Understanding College Tuition, Room, and Board

The Basics of Tuition, Room, and Board Costs

Young man holding jar of money labeled college
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With the advent of the early FAFSA now coming in October, many parents and students find the period between January and May to be one of calculating and decision-making. You are trying to decipher the financial aid award letters that are coming in from the various schools your student applied to so that you can make a decision which is best for your student and your family.

It is time to figure out what this education is going to cost you.

Unfortunately, that’s not as simple as just checking a college’s website for their “one-size-fits-all” pricing. The surprising truth is that it’s rare to find many students within a single college that pay identical amounts. Ultimately, the costs of attending a certain school are dependent on a number of factors that reflect a student’s degree program, academic pace, and living arrangements.

The three major components that contribute to a student’s annual college bill are tuition, room, and board. Analyzing and discussing these factors in advance can help parents and students avoid sticker shock, and save accordingly.

Tuition: The True Cost of Education

Tuition is at the core of the college bill. It is the fee associated with actually taking a class, and is often calculated “per unit.” For example, a college may charge $300 per unit for undergraduate students, which means that a three-unit English class will cost $900 for the semester.

Some colleges and universities provide a flat rate for tuition, which covers a minimum and a maximum number of units per semester. It presents a challenge because students need to make sure they get their money’s worth by taking enough classes each semester.

For example, a college charging $300 per unit may charge a flat rate of $4,500 per semester for anything in between 12 to 18 units.

If you do the math, you see that a student only taking 12 units is paying $375 per unit, while the student that is taking a full load of classes is only paying $250 per unit.

Room: Where Will Your Student Sleep?

While your child might insist that sleeping isn’t necessary during the college years, the need is inevitable, but the cost can be surprising. Many colleges require students to live in the on-campus dorms during their first year or two to help them get acclimated to college life.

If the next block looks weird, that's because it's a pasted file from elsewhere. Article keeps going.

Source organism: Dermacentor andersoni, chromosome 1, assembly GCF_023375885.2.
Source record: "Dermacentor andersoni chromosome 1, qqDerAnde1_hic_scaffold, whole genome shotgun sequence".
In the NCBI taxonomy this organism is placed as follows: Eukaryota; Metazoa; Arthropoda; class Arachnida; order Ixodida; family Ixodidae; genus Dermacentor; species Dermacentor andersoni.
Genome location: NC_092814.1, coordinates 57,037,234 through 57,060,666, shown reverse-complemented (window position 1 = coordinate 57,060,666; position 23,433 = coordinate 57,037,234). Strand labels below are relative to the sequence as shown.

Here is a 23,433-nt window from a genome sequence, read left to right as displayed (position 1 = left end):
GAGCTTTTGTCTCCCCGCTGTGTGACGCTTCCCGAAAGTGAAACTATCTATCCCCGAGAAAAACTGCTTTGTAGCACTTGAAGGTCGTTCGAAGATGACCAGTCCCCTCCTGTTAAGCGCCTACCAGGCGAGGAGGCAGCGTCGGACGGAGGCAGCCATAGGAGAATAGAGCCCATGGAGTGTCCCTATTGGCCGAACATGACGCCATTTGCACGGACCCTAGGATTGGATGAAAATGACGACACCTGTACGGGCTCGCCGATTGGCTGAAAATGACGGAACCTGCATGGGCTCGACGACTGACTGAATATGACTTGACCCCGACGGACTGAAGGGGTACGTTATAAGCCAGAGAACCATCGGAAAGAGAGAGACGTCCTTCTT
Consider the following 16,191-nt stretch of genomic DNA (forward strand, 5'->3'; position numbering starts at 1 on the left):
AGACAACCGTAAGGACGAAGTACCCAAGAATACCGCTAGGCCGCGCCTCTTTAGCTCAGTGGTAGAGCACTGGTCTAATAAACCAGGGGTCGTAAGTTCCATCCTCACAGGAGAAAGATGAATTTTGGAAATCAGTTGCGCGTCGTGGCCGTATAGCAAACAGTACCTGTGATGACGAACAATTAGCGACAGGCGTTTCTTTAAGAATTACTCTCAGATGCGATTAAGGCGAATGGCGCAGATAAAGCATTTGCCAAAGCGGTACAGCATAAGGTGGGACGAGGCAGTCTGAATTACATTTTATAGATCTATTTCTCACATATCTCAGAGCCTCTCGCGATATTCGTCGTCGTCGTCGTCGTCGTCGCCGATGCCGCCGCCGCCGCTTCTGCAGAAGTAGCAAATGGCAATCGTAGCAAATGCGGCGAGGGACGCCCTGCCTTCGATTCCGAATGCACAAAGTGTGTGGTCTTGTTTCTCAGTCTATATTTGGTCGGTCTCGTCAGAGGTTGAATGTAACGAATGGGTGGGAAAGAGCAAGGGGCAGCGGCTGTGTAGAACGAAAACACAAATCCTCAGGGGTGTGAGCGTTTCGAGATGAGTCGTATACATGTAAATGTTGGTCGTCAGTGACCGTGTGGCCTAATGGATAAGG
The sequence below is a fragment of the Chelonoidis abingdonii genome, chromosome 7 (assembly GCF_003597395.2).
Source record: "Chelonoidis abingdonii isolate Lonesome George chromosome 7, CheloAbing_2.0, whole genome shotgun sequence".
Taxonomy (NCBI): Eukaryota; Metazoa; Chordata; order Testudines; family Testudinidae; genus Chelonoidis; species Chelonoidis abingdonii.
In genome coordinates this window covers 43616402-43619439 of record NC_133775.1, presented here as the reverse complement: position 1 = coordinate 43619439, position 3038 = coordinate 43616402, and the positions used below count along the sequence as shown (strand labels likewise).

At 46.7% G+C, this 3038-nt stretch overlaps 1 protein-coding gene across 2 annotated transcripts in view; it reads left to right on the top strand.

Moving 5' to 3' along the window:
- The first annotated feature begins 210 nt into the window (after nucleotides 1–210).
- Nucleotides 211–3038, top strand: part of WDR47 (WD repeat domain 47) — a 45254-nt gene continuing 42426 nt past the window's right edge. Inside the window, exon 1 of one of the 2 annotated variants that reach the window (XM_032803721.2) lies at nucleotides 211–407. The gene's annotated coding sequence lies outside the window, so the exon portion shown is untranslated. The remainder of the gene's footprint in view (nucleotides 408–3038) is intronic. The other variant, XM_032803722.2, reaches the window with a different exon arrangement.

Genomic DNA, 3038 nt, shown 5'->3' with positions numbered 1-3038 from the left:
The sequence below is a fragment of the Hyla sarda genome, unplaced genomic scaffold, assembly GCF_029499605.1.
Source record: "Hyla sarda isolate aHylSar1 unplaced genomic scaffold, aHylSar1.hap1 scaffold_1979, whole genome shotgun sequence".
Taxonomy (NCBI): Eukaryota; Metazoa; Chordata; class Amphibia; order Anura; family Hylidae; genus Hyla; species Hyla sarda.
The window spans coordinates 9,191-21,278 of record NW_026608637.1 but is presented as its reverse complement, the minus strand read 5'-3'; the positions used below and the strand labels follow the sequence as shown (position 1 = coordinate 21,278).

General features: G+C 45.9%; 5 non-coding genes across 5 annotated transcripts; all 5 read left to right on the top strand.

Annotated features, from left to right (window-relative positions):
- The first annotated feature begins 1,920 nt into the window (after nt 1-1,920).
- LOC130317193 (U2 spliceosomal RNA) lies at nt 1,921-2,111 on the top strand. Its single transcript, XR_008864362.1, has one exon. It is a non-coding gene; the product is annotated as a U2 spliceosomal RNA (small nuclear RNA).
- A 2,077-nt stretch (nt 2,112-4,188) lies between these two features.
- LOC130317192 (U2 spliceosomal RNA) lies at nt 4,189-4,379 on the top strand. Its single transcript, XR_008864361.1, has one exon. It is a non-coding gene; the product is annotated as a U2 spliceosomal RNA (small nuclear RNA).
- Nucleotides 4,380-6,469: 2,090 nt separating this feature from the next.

Living on-campus is usually not the cheapest option, but it does offer the convenience of a single, predictable cost for parents. Living off-campus, while often cheaper, can be filled with financial surprises such as security deposits, flaky roommates, and paying rent during summer vacation.

On-campus room fees, if arranged through the college or university, are usually quoted on a quarter or semester basis. If arranged for off-campus, they should be estimated on a monthly basis, with an allowance or set-aside for those unusual costs.

Board: How Much Will Food Cost?

Even if your student lives on-campus, allowing for food costs is usually a separate line item in the college budget. Most schools offer a variety of meal plans for their on-campus dining establishments.

These can range from a certain number of pre-paid meals to unlimited dining plans.

School meal plans offer the same cost and convenience trade-off as room plans. While it will generally cost more for a student to dine regularly on-campus, it is also a predictable amount. Further, it helps to ensure that the money you give your student for food doesn’t end up funding a spring break road trip.

If your student will be living off-campus, it can be helpful to track their grocery expenses for a few months while they are still living under your roof. It will give you a better idea of how much grocery money you should entrust them with each month.

Get an Estimate of Your Expenses

Most colleges provide a breakdown of estimated expenses on their websites. This information can usually be found under the “Financial Aid” section of their page.

If you are considering an off-campus living arrangement, and do not see an estimate, try giving the university a call.